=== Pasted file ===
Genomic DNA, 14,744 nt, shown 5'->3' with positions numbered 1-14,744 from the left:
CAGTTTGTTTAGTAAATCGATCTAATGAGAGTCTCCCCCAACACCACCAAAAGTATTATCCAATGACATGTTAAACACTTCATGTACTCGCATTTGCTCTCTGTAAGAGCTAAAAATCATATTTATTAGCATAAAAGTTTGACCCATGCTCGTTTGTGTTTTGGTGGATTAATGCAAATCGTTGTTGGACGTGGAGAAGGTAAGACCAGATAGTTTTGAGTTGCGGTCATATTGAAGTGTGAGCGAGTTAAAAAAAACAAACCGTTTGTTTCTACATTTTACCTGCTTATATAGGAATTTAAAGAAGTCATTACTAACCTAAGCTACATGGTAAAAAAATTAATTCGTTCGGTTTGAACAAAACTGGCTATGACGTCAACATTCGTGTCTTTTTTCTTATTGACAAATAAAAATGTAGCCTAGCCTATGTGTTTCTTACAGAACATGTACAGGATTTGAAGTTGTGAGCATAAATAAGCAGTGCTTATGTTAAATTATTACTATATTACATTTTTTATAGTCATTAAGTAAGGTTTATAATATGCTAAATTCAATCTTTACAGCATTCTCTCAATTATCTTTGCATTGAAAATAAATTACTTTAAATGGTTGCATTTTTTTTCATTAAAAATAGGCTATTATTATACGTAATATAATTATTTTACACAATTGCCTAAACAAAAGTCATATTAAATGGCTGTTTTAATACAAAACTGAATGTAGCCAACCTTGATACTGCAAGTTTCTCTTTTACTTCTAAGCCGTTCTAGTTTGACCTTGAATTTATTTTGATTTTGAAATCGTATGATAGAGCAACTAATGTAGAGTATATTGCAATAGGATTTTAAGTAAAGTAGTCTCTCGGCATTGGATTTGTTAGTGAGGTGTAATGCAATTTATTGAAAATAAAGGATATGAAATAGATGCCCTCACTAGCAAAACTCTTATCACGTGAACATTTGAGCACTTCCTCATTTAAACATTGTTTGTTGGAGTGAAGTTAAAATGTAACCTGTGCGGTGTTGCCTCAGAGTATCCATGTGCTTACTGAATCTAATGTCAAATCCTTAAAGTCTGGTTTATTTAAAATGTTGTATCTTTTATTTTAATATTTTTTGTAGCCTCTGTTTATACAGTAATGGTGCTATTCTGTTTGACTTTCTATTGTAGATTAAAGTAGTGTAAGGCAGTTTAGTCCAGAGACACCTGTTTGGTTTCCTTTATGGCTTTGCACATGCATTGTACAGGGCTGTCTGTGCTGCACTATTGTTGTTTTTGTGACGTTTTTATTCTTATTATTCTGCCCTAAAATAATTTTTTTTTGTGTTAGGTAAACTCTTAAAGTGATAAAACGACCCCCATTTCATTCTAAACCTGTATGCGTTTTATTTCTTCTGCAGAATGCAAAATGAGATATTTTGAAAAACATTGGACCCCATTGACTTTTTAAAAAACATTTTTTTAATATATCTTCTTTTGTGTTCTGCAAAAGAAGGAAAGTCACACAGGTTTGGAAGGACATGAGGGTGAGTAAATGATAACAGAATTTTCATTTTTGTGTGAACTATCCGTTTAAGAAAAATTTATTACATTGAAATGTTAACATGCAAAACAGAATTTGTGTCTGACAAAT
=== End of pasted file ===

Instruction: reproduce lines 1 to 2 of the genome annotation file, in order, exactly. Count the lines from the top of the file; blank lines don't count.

Genomic DNA, 14,744 nt, shown 5'->3' with positions numbered 1-14,744 from the left:
CAGTTTGTTTAGTAAATCGATCTAATGAGAGTCTCCCCCAACACCACCAAAAGTATTATCCAATGACATGTTAAACACTTCATGTACTCGCATTTGCTCTCTGTAAGAGCTAAAAATCATATTTATTAGCATAAAAGTTTGACCCATGCTCGTTTGTGTTTTGGTGGATTAATGCAAATCGTTGTTGGACGTGGAGAAGGTAAGACCAGATAGTTTTGAGTTGCGGTCATATTGAAGTGTGAGCGAGTTAAAAAAAACAAACCGTTTGTTTCTACATTTTACCTGCTTATATAGGAATTTAAAGAAGTCATTACTAACCTAAGCTACATGGTAAAAAAATTAATTCGTTCGGTTTGAACAAAACTGGCTATGACGTCAACATTCGTGTCTTTTTTCTTATTGACAAATAAAAATGTAGCCTAGCCTATGTGTTTCTTACAGAACATGTACAGGATTTGAAGTTGTGAGCATAAATAAGCAGTGCTTATGTTAAATTATTACTATATTACATTTTTTATAGTCATTAAGTAAGGTTTATAATATGCTAAATTCAATCTTTACAGCATTCTCTCAATTATCTTTGCATTGAAAATAAATTACTTTAAATGGTTGCATTTTTTTTCATTAAAAATAGGCTATTATTATACGTAATATAATTATTTTACACAATTGCCTAAACAAAAGTCATATTAAATGGCTGTTTTAATACAAAACTGAATGTAGCCAACCTTGATACTGCAAGTTTCTCTTTTACTTCTAAGCCGTTCTAGTTTGACCTTGAATTTATTTTGATTTTGAAATCGTATGATAGAGCAACTAATGTAGAGTATATTGCAATAGGATTTTAAGTAAAGTAGTCTCTCGGCATTGGATTTGTTAGTGAGGTGTAATGCAATTTATTGAAAATAAAGGATATGAAATAGATGCCCTCACTAGCAAAACTCTTATCACGTGAACATTTGAGCACTTCCTCATTTAAACATTGTTTGTTGGAGTGAAGTTAAAATGTAACCTGTGCGGTGTTGCCTCAGAGTATCCATGTGCTTACTGAATCTAATGTCAAATCCTTAAAGTCTGGTTTATTTAAAATGTTGTATCTTTTATTTTAATATTTTTTGTAGCCTCTGTTTATACAGTAATGGTGCTATTCTGTTTGACTTTCTATTGTAGATTAAAGTAGTGTAAGGCAGTTTAGTCCAGAGACACCTGTTTGGTTTCCTTTATGGCTTTGCACATGCATTGTACAGGGCTGTCTGTGCTGCACTATTGTTGTTTTTGTGACGTTTTTATTCTTATTATTCTGCCCTAAAATAATTTTTTTTTGTGTTAGGTAAACTCTTAAAGTGATAAAACGACCCCCATTTCATTCTAAACCTGTATGCGTTTTATTTCTTCTGCAGAATGCAAAATGAGATATTTTGAAAAACATTGGACCCCATTGACTTTTTAAAAAACATTTTTTTAATATATCTTCTTTTGTGTTCTGCAAAAGAAGGAAAGTCACACAGGTTTGGAAGGACATGAGGGTGAGTAAATGATAACAGAATTTTCATTTTTGTGTGAACTATCCGTTTAAGAAAAATTTATTACATTGAAATGTTAACATGCAAAACAGAATTTGTGTCTGACAAAT